Heckler Brings Vivid To Hollywood Hotel With Global Icons

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The iconic Hollywood Hotel will introduce Surry Hills as the newest precinct for this year’s Vivid Sydney festival, with design, animation and visual effects house Heckler curating ‘Iconicity’ – a three weeks visual extravaganza celebrating iconic Australian and international people, art and music.

Tucked away in the labyrinth streets of Surry Hills, the famous Hollywood Hotel’s art deco stylings and the soft curved edges of its facade, provides the perfect canvas for Heckler’s show which will feature everything from Queen Elizabeth II and Kate Moss to iconically Australian Mambo designs.

Heckler, as the key curators of the project, have worked alongside Radio Velvet and Astral Projekts, to licence existing artworks and re-imagine them with animation which will be projected onto the facade of the Hollywood Hotel.

Heckler co-founder and executive producer Will Alexander said: “The Hollywood is synonymous as a venue that champions the arts and important social issues.”

“We’ve had a strong connection to the Hollywood for many years and are delighted to support our local arts and creative community and reflect its status in the wider Sydney audience, using state of the art projections that celebrate iconic women, art and cultural icons.”

50 Iconic Women – 24 to 30 May

‘50 Iconic Women’ kicks off the first week of Vivid at the Hollywood showcasing 50 images of influential women by renowned British photographer Terry O’Neill.

The exhibition arrives in Sydney after opening on International Women’s Day in Melbourne.

The candid pictures of Kate Moss, Brigitte Bardot, Amy Winehouse and Queen Elizabeth II, amongst others, are creatively displayed as a montage of distinctive artworks by local female artists George Rose, Lauren Carney, Samantha Darling and Justine McAllister.

Heckler, which is using an all-female team to animate the 50 icons, is also inducting a 51st woman to the list with a bespoke projection of Hollywood Hotel’s 89-year-old owner Doris Goddard.

For much of her career Doris acted, including playing a Russian spy in the 1956 film ‘The Iron Petticoat’ alongside Katharine Hepburn and Bob Hope and appeared in cabaret around the world.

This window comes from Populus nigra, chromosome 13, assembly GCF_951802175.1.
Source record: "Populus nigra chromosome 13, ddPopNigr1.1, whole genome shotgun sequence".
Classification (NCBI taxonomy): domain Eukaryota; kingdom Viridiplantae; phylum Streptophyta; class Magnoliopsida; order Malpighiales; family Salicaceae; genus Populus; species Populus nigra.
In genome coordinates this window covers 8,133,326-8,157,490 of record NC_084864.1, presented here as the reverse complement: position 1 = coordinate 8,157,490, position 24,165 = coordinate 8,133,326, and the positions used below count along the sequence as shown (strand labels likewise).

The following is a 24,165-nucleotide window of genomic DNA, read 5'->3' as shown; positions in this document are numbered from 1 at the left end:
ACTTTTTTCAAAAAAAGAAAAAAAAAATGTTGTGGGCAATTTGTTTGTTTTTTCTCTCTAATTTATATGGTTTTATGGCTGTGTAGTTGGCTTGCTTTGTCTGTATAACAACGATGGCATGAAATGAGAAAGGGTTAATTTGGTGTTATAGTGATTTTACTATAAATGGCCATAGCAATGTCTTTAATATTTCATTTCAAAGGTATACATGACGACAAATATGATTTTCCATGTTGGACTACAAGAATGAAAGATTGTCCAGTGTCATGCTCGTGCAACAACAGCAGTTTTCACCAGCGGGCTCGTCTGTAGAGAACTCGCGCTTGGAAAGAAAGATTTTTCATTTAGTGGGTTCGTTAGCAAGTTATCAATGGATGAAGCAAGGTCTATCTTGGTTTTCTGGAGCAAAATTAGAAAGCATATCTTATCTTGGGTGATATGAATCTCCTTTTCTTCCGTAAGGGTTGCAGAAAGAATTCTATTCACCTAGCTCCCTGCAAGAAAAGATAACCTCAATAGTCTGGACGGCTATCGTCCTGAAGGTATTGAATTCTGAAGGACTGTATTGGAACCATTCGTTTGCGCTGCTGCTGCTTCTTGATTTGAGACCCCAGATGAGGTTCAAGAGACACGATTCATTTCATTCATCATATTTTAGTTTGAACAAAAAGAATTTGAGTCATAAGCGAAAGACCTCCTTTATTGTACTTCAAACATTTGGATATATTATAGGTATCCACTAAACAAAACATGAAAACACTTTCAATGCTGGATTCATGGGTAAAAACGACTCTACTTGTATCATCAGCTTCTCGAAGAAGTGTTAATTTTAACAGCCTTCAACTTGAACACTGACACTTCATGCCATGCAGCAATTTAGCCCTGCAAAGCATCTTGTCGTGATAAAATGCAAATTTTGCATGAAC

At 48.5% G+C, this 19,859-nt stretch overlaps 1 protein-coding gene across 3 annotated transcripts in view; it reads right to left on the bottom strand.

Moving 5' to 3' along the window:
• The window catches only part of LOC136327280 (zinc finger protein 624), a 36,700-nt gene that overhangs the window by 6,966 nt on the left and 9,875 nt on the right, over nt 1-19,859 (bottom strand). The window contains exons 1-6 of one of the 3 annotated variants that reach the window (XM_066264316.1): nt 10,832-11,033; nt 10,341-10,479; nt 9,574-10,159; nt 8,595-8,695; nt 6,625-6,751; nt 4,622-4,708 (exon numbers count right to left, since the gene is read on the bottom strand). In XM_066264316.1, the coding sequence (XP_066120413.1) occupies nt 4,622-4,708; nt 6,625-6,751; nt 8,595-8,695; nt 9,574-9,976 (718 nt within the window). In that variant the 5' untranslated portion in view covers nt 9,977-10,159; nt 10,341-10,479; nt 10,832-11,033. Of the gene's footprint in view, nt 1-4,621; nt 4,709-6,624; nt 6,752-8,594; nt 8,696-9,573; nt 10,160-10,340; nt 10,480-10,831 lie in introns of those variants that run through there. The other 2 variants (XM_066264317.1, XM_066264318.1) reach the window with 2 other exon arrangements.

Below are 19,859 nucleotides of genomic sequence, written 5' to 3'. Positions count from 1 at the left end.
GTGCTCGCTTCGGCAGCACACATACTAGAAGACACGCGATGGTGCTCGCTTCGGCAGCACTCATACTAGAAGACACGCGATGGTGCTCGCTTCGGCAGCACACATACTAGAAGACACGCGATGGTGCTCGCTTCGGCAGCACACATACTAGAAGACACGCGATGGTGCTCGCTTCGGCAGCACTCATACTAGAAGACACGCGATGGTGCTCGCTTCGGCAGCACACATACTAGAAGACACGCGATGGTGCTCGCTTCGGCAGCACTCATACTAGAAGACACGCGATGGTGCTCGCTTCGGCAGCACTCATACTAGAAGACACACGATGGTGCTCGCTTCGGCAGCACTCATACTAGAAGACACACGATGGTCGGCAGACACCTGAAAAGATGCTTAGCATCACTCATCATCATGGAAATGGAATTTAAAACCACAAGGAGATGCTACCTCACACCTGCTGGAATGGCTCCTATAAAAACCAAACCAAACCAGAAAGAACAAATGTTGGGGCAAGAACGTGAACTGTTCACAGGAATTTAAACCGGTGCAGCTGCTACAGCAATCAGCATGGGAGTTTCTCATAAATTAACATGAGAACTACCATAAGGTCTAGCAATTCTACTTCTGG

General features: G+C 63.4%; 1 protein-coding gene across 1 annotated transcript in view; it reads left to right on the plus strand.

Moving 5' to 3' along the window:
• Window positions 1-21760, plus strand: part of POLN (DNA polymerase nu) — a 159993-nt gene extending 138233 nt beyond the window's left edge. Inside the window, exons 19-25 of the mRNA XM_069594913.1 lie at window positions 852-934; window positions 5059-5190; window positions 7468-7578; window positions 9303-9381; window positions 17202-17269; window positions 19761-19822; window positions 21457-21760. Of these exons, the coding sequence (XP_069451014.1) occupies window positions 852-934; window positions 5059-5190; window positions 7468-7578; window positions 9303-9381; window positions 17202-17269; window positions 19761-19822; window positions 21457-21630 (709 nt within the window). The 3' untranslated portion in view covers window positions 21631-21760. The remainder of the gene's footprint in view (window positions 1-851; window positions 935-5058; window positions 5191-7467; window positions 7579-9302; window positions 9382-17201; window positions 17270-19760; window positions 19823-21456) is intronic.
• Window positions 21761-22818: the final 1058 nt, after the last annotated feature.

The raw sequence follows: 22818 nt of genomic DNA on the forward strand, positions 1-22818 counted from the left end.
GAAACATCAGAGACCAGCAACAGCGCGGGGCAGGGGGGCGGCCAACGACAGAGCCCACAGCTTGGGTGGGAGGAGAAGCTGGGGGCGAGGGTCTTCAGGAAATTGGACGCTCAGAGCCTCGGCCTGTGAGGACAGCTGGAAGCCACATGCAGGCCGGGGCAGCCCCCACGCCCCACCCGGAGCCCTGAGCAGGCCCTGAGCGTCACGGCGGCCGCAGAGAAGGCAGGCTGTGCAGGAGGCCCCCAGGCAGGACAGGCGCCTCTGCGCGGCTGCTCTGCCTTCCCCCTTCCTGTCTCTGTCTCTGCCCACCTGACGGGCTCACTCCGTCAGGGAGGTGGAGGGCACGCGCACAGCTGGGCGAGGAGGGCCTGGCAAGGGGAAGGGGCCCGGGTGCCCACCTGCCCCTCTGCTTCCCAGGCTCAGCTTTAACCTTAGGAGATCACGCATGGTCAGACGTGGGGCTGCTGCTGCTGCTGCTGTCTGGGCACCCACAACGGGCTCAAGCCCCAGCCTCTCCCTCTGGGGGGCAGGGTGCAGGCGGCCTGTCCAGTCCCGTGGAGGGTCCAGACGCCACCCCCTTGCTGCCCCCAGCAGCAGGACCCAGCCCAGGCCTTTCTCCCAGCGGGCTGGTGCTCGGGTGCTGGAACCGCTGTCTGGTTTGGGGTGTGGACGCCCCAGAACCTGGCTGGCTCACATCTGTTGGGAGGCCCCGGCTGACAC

Returning to Australia she bought the Hollywood in 1977 becoming the first female publican in New South Wales.

Since then the hotel on Foster St, Surry Hills has embraced the local arts and entertainment community and was one of the first public venues to support the Sydney Gay and Lesbian Mardi Gras.

Alexander, who has been friends with Doris for many years, added: “Doris has been the beating heart of the Hollywood for the past four decades.

“Her support of arts and the LGBTIQ+ community have made her something of a cultural icon around Surry Hills and it’s only right that she’s recognised alongside 50 of the most iconic women around the world. Heckler is proud to be able to recognise Doris’ contribution to the city during Vivid.”

Iconically Australian – 31 May to 6 June

The work of Reg Mombassa, known for his famous Mambo designs, features in the second week at the Hollywood called ‘Iconically Australian’.

Showcasing three existing artworks as well as work from his upcoming June exhibition on the rise of artificial intelligence and its likelihood of inseminating humans, the founding member of Mental As Anything will also perform at the Hollywood with his band Dog Trumpet on 31 May to open his show.

Cultural Icons – 7 to 15 June

The final week, ‘Cultural Icons’, features designs from Heckler’s executive creative director Luca Ionescu, who’s renowned for his logo and bespoke typography.

Boasting one of the most impressive lists of achievements in the Australian design and arts scene over the past twenty years, Luca is known for creating the branding for Baz Luhrmann hit film ‘The Great Gatsby’.

This series of works will focus on re-imagined cultural icons such as the Star Wars Storm Trooper.

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